How Emotional Intelligence Functions

People with high emotional intelligence are aware of their emotions and know how to use them effectively. They recognize when someone else is experiencing an emotion, and what that person’s corresponding feeling is.

They are also conscious of their own feelings and can identify why they are feeling a certain way. In other words, they understand themselves emotionally. This understanding helps them relate to others and make sure they feel comfortable, which makes it easier to form friendships and trust.

When you have higher levels of emotional intelligence, you're more likely to handle stressful situations well. You may even learn something from these experiences because you look at the situation in terms of what caused your current state and apply that knowledge to future ones.

Emotional intelligence has been linked to success in both business and life, so improving it is one of the most effective ways to succeed. There are several theories about how emotional intelligence works, but no single theory completely explains all aspects of the trait.

This article will discuss four such theories and some examples of each. Then, we'll talk about how to improve your emotional intelligence by focusing on one particular theory at a time.

Connecting emotional intelligence to performance

Over the past few years, there has been an increased focus placed on what people call ‘emotional literacy’ or ‘self-awareness’. These terms refer to our understanding of our own emotions as well as how we perceive and react to those of others.

Most experts agree that being aware of your own feelings is a good start towards improving your mood, but it isn’t quite enough.

Emotional awareness should be paired with something called 'effective emotion regulation'. This means identifying a situation, process, person, or object as emotionally charged and then using strategies to regulate your emotions while interacting with them.

For example, if you feel angry about someone taking advantage of you, try to take some time to think through the reasons why they might have done this before getting into a fight with them.

Alternatively, when you find yourself in a situation where you can't control your anger, try to distract yourself from it by doing things like going for a walk or practicing yoga.

You may also want to talk to someone about your problems so that you don't keep them bottled up. In fact, having a conversation even about something unrelated to the source of your hurt can help mitigate your anger.

Definition of mood

how emotional intelligence functions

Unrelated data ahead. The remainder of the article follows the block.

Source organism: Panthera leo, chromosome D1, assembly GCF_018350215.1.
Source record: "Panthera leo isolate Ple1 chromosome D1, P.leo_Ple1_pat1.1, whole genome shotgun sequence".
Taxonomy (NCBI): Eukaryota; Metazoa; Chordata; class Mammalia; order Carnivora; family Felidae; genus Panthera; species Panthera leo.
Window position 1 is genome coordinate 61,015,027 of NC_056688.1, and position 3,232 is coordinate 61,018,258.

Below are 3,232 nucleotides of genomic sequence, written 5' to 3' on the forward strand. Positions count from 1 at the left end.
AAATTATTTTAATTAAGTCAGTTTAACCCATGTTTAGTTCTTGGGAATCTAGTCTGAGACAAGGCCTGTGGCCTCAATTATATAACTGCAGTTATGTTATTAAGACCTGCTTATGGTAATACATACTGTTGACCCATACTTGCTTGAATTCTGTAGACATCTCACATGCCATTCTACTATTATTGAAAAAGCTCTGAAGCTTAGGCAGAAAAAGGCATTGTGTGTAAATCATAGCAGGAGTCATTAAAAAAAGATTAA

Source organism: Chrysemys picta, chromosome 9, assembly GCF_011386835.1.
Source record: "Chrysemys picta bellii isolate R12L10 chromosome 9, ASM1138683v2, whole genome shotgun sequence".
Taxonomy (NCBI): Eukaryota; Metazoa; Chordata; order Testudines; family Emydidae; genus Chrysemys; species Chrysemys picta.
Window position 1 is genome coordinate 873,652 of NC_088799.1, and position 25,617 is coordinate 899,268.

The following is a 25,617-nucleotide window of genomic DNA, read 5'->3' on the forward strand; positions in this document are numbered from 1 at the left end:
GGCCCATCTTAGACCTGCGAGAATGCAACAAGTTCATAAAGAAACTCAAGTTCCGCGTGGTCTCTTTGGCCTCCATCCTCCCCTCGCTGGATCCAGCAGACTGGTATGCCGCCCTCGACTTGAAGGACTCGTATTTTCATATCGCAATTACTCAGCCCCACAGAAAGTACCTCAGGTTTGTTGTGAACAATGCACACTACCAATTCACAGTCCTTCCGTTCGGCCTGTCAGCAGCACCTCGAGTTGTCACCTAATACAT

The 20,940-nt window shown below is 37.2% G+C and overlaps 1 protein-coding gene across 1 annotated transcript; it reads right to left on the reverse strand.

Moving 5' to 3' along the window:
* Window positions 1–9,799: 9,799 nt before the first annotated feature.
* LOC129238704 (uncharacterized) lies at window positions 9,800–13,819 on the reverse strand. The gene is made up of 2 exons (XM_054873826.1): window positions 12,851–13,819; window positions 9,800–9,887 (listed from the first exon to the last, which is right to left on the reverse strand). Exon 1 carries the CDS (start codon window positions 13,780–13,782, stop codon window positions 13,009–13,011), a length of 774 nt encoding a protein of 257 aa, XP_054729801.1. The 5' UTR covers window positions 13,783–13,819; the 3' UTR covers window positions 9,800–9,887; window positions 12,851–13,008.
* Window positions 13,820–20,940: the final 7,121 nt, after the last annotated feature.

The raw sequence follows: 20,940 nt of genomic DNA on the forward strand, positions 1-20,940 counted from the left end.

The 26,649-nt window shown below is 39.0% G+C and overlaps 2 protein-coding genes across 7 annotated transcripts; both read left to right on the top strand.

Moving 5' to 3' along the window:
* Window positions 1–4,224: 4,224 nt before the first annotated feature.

A person’s mood is their emotional state at any given moment. We all have different moods, some more upbeat and happy than others.

When we are in a good mood, something or someone makes us happier and this feeling persists for a while. This effect usually withers away though, as you can probably tell by now!

We sometimes describe people with these positive moods as having ‘good spirits’ or being ‘in a good spirit’.

However, not everyone shares your happiness level so easily. When they feel that same emotion, it may make them feel even less happy.

This differs from someone who has no energy to be happy; they cannot seem to find the source of joy anywhere. They may be very busy but never enjoy what they are doing, which leaves an empty space inside them.

On the other hand, there are people who are always excited and smile a lot, which seems to match their internal state.

Emotions connect us together, helping us relate to each other and understand why other people act the way they do.

They also help motivate us to get things done, because we want to feel those emotions.

Some experts say that our own set of feelings determine how well we cope with life events, and thusly our overall mental health.

But none of this applies if you don’t know how yourself feel.

Recognizing one’s moods

how emotional intelligence functions

A major component of emotional intelligence is being able to recognize your own moods. When you can identify what makes you feel good and bad, it helps in planning for the future and avoiding things that may hurt you.

It also helps with improving your mood because you are more aware of the factors that influence your emotions. For example, someone might make you angry by saying something mean, but if you know how to reduce your stress level, then you will not take much offense until later when you have calmed down.

Conversely, if you never learn how to decrease your stress levels, then your emotional IQ won’t do too well. You would get easily stressed out and even become irritable or aggressive sometimes.

There was a study done where participants were asked to write about a situation that made them very upset and discuss the reasons why they got so worked up. After writing for several minutes, some people were asked to hold a glass ball while trying to think about nothing.

Researchers found that those who could lower their heart rates took longer to realize they had to consciously work to suppress thoughts than individuals with higher resting heart rates.

This shows that people with high emotional intelligence are able to control their reactions less intensely due to the fact that they regulate their stress levels better.

Managing one’s moods

how emotional intelligence functions

A major function of emotional intelligence is to help us manage our own internal experiences, such as emotions. This ability to regulate your emotions helps you maintain control over your reactions to other people and situations.